From this perspective, perenniality is closely associated with greater resource allocation to growth and somatic maintenance at the expense of current reproduction. Resource allocation is typically described in terms of limited energetic resources allocated to alternative processes [10–12], but in plants it can also be modeled in terms of alternative meristem fates . Meristem allocation models are based on the distinction that vegetative and inactive meristems can remain indeterminate, but commitment of meristems to reproduction is with few exceptions irreversible, leading to consumption of the meristem by the end of the reproductive season [4, 13]. Apical dominance can have a key role in governing meristem fates and thus perenniality, but there is conflicting evidence on its relationship to life history. A comparison of congeneric pairs of semelparous and iteroparous plant species found that iteroparity was associated with stronger apical dominance, presumably because suppressed axillary meristems remain available for future vegetative growth . However, detailed comparisons of annual vs. perennial genotypes in Erysimum capitatum  and Mimulus guttatus  indicate that iteroparity is favored by greater lateral branching prior to reproduction. In these latter cases, lateral branches persist as vegetative shoots, leading to perenniality. Iteroparity in wild-type Arabis alpina vs. precociously-flowering mutants is also associated with the extent to which lateral shoots formed after vernalization remain vegetative through the reproductive season [15, 16]
The perennial rock cress species Arabidopsis lyrata (L.) O’Kane and Al-Shehbaz is a promising experimental system for deciphering the relationship between genetic, developmental and evolutionary processes shaping the perenniality continuum. A. lyrata has a wide but patchy circumpolar distribution, and grows primarily in low-competition environments ranging from subarctic to warm temperate in climate [17–19]. Populations from different locations show moderate to high levels of molecular differentiation [18, 19] and strong differentiation in fitness-related traits [20–24]. A. lyrata belongs to a perennial sister lineage to the well-characterized annual A. thaliana [17, 25], and has a published complete genome sequence and well-established synteny to A. thaliana that facilitate identification of genes with adaptive significance [26–28].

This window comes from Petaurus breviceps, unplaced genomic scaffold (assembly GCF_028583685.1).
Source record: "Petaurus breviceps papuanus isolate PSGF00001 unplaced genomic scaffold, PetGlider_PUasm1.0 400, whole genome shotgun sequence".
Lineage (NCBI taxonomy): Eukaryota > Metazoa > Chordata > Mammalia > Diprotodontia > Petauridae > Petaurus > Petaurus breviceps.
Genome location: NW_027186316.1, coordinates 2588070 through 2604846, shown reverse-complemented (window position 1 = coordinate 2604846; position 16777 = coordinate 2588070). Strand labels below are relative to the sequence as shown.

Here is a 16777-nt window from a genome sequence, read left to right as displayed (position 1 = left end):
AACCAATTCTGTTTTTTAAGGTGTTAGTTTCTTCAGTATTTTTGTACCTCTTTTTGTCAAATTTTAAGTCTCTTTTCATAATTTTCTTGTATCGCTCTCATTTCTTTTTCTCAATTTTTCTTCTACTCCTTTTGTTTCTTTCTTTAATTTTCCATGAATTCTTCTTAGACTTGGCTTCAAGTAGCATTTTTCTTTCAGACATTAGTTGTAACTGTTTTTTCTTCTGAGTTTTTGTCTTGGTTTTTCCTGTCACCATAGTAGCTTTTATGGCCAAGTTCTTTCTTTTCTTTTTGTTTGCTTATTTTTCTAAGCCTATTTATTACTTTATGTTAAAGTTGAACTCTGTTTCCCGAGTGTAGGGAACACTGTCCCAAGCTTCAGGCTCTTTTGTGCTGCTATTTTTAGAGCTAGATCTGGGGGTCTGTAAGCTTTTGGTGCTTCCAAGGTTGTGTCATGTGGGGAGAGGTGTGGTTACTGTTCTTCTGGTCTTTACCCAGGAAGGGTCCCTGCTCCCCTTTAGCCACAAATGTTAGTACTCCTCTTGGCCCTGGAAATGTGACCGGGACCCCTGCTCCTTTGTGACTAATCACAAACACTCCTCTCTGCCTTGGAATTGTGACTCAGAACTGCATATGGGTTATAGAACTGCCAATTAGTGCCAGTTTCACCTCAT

Previous reciprocal-transplant studies have shown distinct contrasts among A. lyrata populations in reproductive investment and life history, with populations from cold (Spiterstulen, Norway) and warm (Mayodan, North Carolina USA) environments exemplifying constrasting degrees of perenniality. Natural populations at both sites are clearly perennial, though differences in the frequency of plants with spreading, highly branched vegetative mats suggest that average longevity is greater at Spiterstulen. When plants representing several unrelated families from each population were grown together, Spiterstulen plants showed lower propensity to flower and produced fewer inflorescences than Mayodan plants in both North Carolina and Norway environments . Mayodan plants showed much lower year-to-year survival than Spiterstulen plants when grown in Norway, while both populations showed poor survival after the first reproductive season in North Carolina, indicating environment-dependent differences between populations in perenniality. These factors contributed to fitness advantages for each population in their local environments .
Quantitative trait locus (QTL) analyses using outcross F2 progeny of crosses between these populations planted at the same two study sites found that a combination of conditionally neutral and antagonistically pleiotropic QTL regions contributed to the fitness advantage of the local populations . Strong trade-offs between reproduction and vegetative growth differentiated the two populations when grown in North Carolina but not in Norway . The much higher reproductive output of the Mayodan plants in North Carolina was accompanied by major reductions in vegetative diameter during the reproductive period, while Spiterstulen plants increased their vegetative diameter on average during this period. The trade-offs in North Carolina resulted from the coordinated effects of several QTL regions on vegetative growth patterns and multiple components of reproductive output. Mayodan alleles at some of these same QTL regions reduced survival in Norway but did not increase reproductive output, indicating that QTL effects on survival were not due to direct costs of reproduction. Structural equation modeling of QTL effects indicated that cascading effects of QTL on early vegetative growth patterns generated the coordinated effects on resource allocation in North Carolina. The results provided indirect evidence that Spiterstulen plants have weaker apical dominance than Mayodan plants, with more lateral vegetative branch development prior to the start of reproduction precluding subsequent reproductive growth. QTL effects were shifted to later in development in Norway, explaining the absence of coordinated effects of QTL on resource allocation there.